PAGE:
Coaxing Out the Masterpiece Within

Do you sometimes feel the desire to write but don’t know exactly what to write about? Join me as I sort through this very problem on the page—and come out on the other side victorious.


what to write about journal image

Excerpted from my lagoon blue “Ecosystems” journal on September 26, 2014

Writing As Therapy

I can tell this is going to be one of those “what to write about?” types of entries. Really, I’m just writing for the sake of it. I want this notebook to be useful, even if it’s just for the sake of taking a much-needed break from everyday life to simply write.

Even if I can’t think of what to say, the mere act of writing is therapeutic. For instance, it forces you to take your time. I can probably type close to 80 wpm on my computer keyboard [82 wpm at my last check from], which is good for capturing thoughts as fast as I can think of them! But writing with pen and paper in hand is an entirely different beast. It causes you to slow down and, thus, better process your thoughts.

Besides, I don’t have any particular thoughts right now that are racing to be dictated onto the page. Therefore, I can enjoy taking my time and leisurely strolling across the page.

Even if I can’t think of what to say, the mere act of writing is therapeutic.

- me

Writers Write

Writers write. It’s a simple fact. They even write when there’s nothing in particular to write about. Why? Because, to a writer, the act of writing itself is a journey that brings the joy of discovery along with it. By writing, you discover things that were buried in your subconscious, things you didn’t know were there waiting, screaming to come out and join you on the page.

This is what breeds fiction and storytelling. You just have to plunge in sometimes and meet new friends, new characters along the way. This causes them, like in any relationship, to trust you. And with that trust ultimately comes the telling of stories; not just telling stories to your reader but your newfound fictional “friends” telling their stories to you first.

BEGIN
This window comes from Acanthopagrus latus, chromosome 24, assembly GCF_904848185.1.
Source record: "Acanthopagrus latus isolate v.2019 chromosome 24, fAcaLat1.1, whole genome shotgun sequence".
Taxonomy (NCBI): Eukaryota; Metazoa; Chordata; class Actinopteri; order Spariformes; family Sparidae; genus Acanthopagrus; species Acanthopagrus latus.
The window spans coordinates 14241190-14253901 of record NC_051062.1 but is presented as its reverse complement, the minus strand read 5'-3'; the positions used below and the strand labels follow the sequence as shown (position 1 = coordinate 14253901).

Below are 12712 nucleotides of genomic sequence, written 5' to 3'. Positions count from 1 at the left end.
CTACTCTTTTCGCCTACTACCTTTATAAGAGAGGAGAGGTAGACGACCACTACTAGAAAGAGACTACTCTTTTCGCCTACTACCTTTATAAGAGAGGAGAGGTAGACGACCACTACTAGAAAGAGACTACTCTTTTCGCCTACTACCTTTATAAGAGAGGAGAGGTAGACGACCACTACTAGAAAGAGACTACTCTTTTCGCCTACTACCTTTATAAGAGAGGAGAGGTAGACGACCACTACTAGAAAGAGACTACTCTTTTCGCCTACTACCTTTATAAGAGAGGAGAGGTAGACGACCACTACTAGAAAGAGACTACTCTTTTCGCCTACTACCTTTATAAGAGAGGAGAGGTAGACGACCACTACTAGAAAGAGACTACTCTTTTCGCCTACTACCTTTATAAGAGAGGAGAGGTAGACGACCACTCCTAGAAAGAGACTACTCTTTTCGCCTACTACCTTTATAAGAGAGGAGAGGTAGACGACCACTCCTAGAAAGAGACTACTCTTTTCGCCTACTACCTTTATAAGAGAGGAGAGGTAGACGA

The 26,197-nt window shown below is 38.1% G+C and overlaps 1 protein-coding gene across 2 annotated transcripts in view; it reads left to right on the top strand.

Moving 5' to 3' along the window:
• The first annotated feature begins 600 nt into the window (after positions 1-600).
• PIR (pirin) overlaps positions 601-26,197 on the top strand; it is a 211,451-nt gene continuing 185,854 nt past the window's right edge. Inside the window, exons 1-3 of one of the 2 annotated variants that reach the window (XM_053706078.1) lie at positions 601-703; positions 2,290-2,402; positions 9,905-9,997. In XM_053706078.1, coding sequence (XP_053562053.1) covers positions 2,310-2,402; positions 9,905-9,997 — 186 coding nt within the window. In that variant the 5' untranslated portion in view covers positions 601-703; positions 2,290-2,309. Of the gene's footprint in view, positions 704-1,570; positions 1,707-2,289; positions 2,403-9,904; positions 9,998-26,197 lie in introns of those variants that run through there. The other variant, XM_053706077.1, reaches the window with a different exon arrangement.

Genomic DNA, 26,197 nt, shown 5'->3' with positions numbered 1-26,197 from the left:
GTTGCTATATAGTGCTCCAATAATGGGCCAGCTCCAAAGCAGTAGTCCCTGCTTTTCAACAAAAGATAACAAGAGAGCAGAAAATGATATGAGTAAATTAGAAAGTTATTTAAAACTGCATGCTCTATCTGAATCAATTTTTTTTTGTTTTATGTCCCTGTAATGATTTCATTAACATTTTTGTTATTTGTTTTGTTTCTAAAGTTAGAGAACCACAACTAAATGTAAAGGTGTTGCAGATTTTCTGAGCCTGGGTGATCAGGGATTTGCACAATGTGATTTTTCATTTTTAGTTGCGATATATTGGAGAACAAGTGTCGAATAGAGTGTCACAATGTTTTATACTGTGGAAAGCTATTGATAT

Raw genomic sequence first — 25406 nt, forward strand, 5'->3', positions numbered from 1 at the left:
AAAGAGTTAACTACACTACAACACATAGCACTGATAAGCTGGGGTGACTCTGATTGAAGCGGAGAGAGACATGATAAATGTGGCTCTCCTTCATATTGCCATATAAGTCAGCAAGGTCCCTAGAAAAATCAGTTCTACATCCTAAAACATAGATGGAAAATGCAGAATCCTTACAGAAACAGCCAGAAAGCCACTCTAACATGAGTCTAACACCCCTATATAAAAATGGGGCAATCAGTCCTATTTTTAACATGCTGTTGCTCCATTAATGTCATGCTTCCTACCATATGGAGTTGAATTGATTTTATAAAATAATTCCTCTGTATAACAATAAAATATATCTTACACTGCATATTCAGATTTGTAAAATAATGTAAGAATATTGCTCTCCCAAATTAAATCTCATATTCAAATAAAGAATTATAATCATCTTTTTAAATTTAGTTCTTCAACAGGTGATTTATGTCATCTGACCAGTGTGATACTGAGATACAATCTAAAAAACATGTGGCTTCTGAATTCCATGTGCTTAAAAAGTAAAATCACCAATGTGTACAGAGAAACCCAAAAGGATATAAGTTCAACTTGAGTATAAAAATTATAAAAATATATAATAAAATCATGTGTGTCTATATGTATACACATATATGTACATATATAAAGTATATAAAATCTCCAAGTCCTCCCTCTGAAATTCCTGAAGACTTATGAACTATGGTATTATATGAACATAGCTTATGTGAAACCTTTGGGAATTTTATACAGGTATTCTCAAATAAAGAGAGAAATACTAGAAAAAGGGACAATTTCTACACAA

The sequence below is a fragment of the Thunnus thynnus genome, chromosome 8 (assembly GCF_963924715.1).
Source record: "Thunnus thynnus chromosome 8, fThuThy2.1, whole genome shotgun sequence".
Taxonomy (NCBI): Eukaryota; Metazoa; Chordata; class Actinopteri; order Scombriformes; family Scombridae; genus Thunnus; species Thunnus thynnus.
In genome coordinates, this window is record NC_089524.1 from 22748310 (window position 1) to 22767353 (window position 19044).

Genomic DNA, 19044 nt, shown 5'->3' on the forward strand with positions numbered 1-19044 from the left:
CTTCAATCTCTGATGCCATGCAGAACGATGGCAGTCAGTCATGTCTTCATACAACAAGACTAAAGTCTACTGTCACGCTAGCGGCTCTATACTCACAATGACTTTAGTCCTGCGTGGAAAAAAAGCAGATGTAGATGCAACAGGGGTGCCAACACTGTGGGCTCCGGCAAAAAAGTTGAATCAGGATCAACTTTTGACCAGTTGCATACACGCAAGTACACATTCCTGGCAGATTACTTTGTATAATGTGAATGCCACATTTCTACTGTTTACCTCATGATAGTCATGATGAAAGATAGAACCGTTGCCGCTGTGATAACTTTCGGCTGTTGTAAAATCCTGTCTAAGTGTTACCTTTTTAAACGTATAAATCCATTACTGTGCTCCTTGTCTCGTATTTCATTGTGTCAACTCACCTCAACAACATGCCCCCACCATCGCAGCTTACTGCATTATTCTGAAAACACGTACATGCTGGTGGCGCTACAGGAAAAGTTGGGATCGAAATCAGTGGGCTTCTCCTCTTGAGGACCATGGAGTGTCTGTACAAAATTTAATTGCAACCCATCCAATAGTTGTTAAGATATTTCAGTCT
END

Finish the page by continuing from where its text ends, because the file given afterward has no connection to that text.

Writers write, even when there’s nothing in particular to write about.

- me again

The Writer's Hammer and Chisel

I’ve heard the act of writing fiction compared to what Michaelangelo said about his process when crafting his magnificent sculptures. A story, like a sculpture, comes in an unrecognized, "nothing special" form. From there, you can see the finished work in all its glory, but you’re limited to working with its plain form and thus can merely try your best to reveal as much of it as humanly possible.

This process of chiseling away is not necessarily, I believe, in the initial writing of the story, novel, etc. Rather, it’s in the rewriting of it. Just as an artist must chisel away at the shapeless block of stone and marble, the writer edits and trims the excess away from the story, revealing, piece by piece, the glorious work underneath.

Even now, I didn’t know what to write about before I started this entry—or if I had anything to say worth writing about. But by sorting through my thoughts on the page, my mind ended up at a place of marvelous revelation. How sad if I hadn’t had the tools of pen and notebook—the writer’s hammer and chisel—in hand to begin the work!

All the same, even if nothing but empty words had been written down, it would have still been worth it. For, now, I am relaxed and calm, the sound of a bubbling water fountain near me, knowing that the writing itself is its own reward. All the rest is icing on the cake.

The writing itself is its own reward.

- guess who

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